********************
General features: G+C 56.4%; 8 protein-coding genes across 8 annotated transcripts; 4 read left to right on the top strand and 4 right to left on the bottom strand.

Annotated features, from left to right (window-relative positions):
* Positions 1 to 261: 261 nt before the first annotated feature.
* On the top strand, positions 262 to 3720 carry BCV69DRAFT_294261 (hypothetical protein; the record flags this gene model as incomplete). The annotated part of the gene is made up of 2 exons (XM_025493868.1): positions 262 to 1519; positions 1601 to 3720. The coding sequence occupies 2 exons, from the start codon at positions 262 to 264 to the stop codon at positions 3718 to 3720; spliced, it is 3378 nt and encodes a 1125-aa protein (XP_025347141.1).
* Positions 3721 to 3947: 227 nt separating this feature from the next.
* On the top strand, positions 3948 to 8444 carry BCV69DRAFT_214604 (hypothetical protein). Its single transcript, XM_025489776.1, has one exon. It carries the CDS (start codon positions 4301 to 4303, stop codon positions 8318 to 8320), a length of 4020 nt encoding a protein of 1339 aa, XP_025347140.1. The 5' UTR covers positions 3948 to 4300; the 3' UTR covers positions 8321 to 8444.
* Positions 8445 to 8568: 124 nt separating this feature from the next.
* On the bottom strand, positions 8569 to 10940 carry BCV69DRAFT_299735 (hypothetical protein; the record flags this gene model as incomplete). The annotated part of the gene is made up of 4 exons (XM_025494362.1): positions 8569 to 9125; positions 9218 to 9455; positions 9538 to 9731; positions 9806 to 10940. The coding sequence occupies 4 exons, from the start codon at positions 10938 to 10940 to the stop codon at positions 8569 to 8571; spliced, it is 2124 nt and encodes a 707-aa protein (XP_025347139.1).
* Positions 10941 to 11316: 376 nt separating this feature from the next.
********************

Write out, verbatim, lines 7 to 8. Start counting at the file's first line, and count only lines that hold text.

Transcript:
* Positions 8445 to 8568: 124 nt separating this feature from the next.
* On the bottom strand, positions 8569 to 10940 carry BCV69DRAFT_299735 (hypothetical protein; the record flags this gene model as incomplete). The annotated part of the gene is made up of 4 exons (XM_025494362.1): positions 8569 to 9125; positions 9218 to 9455; positions 9538 to 9731; positions 9806 to 10940. The coding sequence occupies 4 exons, from the start codon at positions 10938 to 10940 to the stop codon at positions 8569 to 8571; spliced, it is 2124 nt and encodes a 707-aa protein (XP_025347139.1).